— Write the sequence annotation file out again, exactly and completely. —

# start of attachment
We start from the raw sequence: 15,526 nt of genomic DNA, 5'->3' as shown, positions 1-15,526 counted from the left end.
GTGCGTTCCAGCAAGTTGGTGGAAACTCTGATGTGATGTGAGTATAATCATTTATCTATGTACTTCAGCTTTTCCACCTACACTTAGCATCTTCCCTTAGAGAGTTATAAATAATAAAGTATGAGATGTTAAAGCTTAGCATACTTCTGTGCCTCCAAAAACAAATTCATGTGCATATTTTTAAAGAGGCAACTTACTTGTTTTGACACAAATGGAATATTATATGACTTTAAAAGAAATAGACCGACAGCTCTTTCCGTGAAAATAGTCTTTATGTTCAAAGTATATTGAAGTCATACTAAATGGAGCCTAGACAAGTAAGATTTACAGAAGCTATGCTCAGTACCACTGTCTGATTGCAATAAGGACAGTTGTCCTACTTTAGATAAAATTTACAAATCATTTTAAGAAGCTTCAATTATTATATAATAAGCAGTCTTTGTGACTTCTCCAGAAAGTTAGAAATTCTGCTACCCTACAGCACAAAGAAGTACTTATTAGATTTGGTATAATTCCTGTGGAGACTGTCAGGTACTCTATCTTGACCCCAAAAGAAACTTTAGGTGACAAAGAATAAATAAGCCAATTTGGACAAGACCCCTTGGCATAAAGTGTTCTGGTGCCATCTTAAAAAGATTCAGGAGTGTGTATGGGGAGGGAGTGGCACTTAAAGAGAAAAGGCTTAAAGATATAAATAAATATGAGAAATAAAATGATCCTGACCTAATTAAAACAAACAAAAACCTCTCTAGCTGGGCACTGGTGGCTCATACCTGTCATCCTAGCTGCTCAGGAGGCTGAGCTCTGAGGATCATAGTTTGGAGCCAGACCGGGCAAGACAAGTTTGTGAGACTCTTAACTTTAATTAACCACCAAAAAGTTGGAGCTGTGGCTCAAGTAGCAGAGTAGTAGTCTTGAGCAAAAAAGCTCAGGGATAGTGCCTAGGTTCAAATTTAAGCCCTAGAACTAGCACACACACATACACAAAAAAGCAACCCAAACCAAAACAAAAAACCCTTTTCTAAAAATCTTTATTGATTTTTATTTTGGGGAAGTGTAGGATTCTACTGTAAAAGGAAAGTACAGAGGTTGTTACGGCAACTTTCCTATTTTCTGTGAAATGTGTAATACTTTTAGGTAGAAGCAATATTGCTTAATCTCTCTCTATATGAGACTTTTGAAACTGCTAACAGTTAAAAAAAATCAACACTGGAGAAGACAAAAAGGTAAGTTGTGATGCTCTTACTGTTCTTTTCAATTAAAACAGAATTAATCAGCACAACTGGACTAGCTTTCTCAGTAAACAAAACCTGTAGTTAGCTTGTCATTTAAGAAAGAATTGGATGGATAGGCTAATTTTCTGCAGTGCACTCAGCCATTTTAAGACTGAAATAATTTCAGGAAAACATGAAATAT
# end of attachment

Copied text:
We start from the raw sequence: 15,526 nt of genomic DNA, 5'->3' as shown, positions 1-15,526 counted from the left end.
GTGCGTTCCAGCAAGTTGGTGGAAACTCTGATGTGATGTGAGTATAATCATTTATCTATGTACTTCAGCTTTTCCACCTACACTTAGCATCTTCCCTTAGAGAGTTATAAATAATAAAGTATGAGATGTTAAAGCTTAGCATACTTCTGTGCCTCCAAAAACAAATTCATGTGCATATTTTTAAAGAGGCAACTTACTTGTTTTGACACAAATGGAATATTATATGACTTTAAAAGAAATAGACCGACAGCTCTTTCCGTGAAAATAGTCTTTATGTTCAAAGTATATTGAAGTCATACTAAATGGAGCCTAGACAAGTAAGATTTACAGAAGCTATGCTCAGTACCACTGTCTGATTGCAATAAGGACAGTTGTCCTACTTTAGATAAAATTTACAAATCATTTTAAGAAGCTTCAATTATTATATAATAAGCAGTCTTTGTGACTTCTCCAGAAAGTTAGAAATTCTGCTACCCTACAGCACAAAGAAGTACTTATTAGATTTGGTATAATTCCTGTGGAGACTGTCAGGTACTCTATCTTGACCCCAAAAGAAACTTTAGGTGACAAAGAATAAATAAGCCAATTTGGACAAGACCCCTTGGCATAAAGTGTTCTGGTGCCATCTTAAAAAGATTCAGGAGTGTGTATGGGGAGGGAGTGGCACTTAAAGAGAAAAGGCTTAAAGATATAAATAAATATGAGAAATAAAATGATCCTGACCTAATTAAAACAAACAAAAACCTCTCTAGCTGGGCACTGGTGGCTCATACCTGTCATCCTAGCTGCTCAGGAGGCTGAGCTCTGAGGATCATAGTTTGGAGCCAGACCGGGCAAGACAAGTTTGTGAGACTCTTAACTTTAATTAACCACCAAAAAGTTGGAGCTGTGGCTCAAGTAGCAGAGTAGTAGTCTTGAGCAAAAAAGCTCAGGGATAGTGCCTAGGTTCAAATTTAAGCCCTAGAACTAGCACACACACATACACAAAAAAGCAACCCAAACCAAAACAAAAAACCCTTTTCTAAAAATCTTTATTGATTTTTATTTTGGGGAAGTGTAGGATTCTACTGTAAAAGGAAAGTACAGAGGTTGTTACGGCAACTTTCCTATTTTCTGTGAAATGTGTAATACTTTTAGGTAGAAGCAATATTGCTTAATCTCTCTCTATATGAGACTTTTGAAACTGCTAACAGTTAAAAAAAATCAACACTGGAGAAGACAAAAAGGTAAGTTGTGATGCTCTTACTGTTCTTTTCAATTAAAACAGAATTAATCAGCACAACTGGACTAGCTTTCTCAGTAAACAAAACCTGTAGTTAGCTTGTCATTTAAGAAAGAATTGGATGGATAGGCTAATTTTCTGCAGTGCACTCAGCCATTTTAAGACTGAAATAATTTCAGGAAAACATGAAATAT